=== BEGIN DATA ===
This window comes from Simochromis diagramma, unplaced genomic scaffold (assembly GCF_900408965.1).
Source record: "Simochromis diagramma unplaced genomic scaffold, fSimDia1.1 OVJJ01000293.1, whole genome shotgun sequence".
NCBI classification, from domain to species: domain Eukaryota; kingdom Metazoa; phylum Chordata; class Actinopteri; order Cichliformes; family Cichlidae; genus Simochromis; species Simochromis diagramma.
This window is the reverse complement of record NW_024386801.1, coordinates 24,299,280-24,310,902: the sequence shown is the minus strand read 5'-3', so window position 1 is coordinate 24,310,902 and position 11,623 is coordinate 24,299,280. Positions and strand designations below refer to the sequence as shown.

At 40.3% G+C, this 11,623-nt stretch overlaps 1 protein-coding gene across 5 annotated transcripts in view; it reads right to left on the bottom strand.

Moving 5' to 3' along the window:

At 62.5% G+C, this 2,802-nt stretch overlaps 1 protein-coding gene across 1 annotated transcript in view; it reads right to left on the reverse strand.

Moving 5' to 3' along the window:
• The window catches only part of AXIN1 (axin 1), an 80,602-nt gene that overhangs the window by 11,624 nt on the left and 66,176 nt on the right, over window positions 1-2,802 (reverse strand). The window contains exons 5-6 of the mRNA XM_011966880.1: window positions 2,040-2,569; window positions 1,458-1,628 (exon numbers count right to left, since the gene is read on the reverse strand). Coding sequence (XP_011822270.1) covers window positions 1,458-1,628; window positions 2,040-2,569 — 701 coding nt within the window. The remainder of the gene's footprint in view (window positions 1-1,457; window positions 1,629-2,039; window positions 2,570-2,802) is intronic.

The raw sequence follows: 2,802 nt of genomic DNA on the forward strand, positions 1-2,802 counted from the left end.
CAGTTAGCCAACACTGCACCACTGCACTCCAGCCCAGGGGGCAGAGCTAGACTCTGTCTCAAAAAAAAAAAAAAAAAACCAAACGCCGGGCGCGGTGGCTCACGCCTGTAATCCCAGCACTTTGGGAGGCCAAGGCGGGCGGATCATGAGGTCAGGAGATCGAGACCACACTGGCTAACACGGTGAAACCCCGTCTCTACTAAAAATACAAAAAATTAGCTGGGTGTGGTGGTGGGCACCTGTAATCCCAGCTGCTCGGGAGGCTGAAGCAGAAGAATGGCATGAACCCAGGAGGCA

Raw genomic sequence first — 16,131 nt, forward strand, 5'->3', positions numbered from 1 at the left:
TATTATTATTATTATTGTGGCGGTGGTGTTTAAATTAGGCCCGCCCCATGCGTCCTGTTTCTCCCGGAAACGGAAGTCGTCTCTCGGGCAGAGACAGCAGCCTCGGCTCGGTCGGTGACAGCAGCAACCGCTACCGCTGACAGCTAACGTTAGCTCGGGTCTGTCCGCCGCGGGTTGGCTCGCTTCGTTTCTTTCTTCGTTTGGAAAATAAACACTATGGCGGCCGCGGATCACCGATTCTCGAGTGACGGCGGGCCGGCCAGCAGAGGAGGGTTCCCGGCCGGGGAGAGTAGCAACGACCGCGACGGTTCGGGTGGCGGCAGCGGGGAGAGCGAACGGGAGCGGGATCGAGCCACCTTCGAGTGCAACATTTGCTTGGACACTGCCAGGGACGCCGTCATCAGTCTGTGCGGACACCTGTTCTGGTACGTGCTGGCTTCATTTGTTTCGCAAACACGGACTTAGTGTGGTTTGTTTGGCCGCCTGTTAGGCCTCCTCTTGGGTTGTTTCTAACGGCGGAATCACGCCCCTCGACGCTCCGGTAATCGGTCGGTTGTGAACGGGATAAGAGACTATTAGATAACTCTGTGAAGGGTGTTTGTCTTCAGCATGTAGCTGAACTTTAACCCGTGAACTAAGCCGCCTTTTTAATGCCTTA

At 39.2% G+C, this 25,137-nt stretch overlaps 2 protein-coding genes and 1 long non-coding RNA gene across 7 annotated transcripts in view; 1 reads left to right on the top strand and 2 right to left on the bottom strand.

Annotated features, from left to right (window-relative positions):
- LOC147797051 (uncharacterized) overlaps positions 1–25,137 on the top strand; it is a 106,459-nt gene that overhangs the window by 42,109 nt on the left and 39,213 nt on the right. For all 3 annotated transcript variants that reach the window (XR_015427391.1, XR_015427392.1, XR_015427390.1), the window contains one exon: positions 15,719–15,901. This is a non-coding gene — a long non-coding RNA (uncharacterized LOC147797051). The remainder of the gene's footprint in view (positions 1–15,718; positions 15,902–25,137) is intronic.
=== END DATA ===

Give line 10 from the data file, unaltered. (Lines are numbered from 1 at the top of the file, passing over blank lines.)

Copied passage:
The raw sequence follows: 2,802 nt of genomic DNA on the forward strand, positions 1-2,802 counted from the left end.